This is the mechanism by which heat is transferred by continual emission of electromagnetic energy (also called thermal radiation) from the surface of a body. These electromagnetic waves travel at the speed of light and are transmitted through vacuum as well as through air. When they fall on a body that is not transparent, they are absorbed, resulting in a transfer of heat to the absorbing material.

The thermal energy emitted by a surface depends on the nature of the surface and on its temperature.

Stefan-Boltzmann Law

The rate at which an object radiates electromagnetic energy is proportional to the fourth power of its absolute temperature.

$$\frac{dQ}{dt} = \sigma A e T^{4}$$
,where
σ = 5.67 x 10-8 W.m-2.K-4 (Stefan-Boltzmann constant)
A = surface area of the object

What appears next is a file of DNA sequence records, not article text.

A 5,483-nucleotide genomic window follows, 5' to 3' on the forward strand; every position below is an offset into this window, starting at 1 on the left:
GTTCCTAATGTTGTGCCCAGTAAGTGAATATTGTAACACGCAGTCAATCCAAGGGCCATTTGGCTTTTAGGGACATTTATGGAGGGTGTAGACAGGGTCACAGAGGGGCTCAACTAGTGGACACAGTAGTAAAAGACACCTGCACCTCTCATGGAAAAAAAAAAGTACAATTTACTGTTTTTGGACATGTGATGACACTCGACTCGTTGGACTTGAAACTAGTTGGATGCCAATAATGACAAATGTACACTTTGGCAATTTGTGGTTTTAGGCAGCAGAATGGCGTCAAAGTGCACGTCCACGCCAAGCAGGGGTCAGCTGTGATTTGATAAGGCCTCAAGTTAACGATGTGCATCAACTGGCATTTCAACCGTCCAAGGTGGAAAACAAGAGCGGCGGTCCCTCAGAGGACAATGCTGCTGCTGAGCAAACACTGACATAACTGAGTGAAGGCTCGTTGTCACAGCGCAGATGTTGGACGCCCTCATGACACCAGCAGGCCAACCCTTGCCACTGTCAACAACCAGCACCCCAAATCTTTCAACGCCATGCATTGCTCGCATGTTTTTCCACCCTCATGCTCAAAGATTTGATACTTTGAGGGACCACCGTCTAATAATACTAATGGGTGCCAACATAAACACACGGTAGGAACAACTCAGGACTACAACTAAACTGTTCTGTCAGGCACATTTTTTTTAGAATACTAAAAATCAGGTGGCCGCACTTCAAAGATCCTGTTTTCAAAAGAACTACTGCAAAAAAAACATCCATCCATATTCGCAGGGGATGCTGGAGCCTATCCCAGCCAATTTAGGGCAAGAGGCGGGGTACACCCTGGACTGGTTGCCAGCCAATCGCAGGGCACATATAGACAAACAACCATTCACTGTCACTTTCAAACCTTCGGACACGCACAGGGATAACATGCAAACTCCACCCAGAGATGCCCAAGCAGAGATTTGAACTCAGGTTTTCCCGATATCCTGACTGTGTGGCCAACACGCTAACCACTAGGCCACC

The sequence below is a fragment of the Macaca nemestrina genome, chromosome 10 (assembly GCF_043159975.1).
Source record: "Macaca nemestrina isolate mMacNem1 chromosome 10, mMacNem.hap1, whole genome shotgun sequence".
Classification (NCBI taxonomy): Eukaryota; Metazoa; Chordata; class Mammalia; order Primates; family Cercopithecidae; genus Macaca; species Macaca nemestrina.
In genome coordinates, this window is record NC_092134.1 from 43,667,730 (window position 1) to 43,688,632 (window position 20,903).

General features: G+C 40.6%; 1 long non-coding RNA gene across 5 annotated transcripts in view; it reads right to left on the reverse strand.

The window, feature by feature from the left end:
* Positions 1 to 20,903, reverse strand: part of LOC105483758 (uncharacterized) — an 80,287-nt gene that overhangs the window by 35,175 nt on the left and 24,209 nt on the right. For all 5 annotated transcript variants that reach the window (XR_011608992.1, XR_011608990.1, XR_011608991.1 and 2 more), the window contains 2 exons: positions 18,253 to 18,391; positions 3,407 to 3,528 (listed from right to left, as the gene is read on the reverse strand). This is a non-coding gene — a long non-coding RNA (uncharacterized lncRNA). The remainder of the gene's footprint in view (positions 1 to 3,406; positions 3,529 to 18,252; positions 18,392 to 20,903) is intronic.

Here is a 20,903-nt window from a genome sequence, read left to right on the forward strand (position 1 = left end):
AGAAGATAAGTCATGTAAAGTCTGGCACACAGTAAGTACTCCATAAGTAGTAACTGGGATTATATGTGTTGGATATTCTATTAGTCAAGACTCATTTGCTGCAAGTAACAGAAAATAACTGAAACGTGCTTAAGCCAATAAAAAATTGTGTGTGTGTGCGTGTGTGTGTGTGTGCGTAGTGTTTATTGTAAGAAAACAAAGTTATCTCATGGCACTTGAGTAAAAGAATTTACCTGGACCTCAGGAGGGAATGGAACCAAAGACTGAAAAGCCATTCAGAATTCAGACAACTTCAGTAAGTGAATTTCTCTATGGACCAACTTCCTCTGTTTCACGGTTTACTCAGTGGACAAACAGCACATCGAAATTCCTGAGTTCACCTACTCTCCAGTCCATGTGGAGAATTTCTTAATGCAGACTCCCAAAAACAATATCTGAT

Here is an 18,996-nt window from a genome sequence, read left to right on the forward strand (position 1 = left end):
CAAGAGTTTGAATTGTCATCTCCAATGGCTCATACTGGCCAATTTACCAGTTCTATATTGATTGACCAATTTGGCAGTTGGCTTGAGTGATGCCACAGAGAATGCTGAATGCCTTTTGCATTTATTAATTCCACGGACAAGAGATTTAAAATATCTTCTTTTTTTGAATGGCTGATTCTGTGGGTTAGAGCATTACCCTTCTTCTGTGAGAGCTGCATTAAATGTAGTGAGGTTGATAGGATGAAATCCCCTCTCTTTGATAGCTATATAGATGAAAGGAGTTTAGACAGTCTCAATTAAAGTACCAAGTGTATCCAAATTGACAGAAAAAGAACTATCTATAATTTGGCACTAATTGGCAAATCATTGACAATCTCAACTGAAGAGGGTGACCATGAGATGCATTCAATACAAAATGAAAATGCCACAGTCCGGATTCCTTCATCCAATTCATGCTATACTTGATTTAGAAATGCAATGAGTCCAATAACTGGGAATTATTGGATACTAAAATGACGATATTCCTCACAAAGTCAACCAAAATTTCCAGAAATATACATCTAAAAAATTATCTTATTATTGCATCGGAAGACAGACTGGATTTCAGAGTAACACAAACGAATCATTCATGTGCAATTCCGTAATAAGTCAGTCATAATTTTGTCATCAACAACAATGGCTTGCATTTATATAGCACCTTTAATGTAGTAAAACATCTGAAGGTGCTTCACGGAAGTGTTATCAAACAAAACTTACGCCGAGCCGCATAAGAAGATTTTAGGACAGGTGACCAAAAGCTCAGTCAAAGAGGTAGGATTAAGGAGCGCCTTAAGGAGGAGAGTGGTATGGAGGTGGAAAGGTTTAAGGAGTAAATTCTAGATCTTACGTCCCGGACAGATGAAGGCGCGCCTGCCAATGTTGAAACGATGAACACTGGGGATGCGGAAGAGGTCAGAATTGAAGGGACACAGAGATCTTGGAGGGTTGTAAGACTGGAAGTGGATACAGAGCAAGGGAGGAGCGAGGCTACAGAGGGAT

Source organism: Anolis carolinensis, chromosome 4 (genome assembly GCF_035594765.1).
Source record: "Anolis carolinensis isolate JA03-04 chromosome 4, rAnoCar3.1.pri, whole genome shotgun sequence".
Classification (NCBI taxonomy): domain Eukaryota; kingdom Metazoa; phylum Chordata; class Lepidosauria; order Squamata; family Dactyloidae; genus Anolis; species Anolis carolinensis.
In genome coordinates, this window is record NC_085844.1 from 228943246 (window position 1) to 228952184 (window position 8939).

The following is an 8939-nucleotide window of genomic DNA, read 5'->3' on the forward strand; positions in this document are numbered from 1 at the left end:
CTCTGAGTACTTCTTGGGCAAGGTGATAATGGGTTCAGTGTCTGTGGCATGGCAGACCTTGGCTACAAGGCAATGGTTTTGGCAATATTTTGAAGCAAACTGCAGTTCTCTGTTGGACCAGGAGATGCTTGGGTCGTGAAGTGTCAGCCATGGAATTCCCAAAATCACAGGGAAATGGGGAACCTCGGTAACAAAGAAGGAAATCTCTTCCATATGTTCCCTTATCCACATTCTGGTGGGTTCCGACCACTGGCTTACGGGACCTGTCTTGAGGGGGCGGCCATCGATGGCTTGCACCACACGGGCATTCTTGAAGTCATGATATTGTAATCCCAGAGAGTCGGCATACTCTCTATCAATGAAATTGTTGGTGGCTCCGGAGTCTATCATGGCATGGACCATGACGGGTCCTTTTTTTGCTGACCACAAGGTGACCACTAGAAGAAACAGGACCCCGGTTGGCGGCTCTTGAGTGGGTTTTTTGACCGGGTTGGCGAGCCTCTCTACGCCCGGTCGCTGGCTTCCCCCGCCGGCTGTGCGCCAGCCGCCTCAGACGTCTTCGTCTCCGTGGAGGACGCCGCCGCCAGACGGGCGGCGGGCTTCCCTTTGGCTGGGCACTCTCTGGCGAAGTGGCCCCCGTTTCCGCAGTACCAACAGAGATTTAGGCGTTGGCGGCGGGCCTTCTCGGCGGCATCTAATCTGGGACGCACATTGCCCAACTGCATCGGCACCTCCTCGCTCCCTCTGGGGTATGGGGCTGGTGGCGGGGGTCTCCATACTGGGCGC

e = emissivity of object (dimensionless)
T = surface temperature of the object

Radiation loss quickly becomes an important heat loss mechanism as the temperature increases.

Emissivity

Emissivity is the fraction of the incident radiation that the surface absorbs: 0 < e  ≤ 1.

For any radiation falling on a body, absorption + transmission + reflection = 1

– Emissivity depends on the properties of the surface of the object, generally larger for dark and rough surfaces than for light and smooth ones.

– Emissivity also depends on wavelength of the radiation.

– A good emitter (large emissivity) is also a good absorber but a poor reflector. Typical organic stuff has e ≈ 0.95.

– A poor emitter is also a poor absorber but a good reflector (e.g. polished metals: e < 0.1).

– An “ideal” absorber (e = 1) is also an “ideal” emitter. It reflects no thermal energy, and hence would appear black. Such an ideal absorber is called blackbody (if the absorber is non-ideal, it is called a greybody).

Next: Planck radiation law and Wien displacement law

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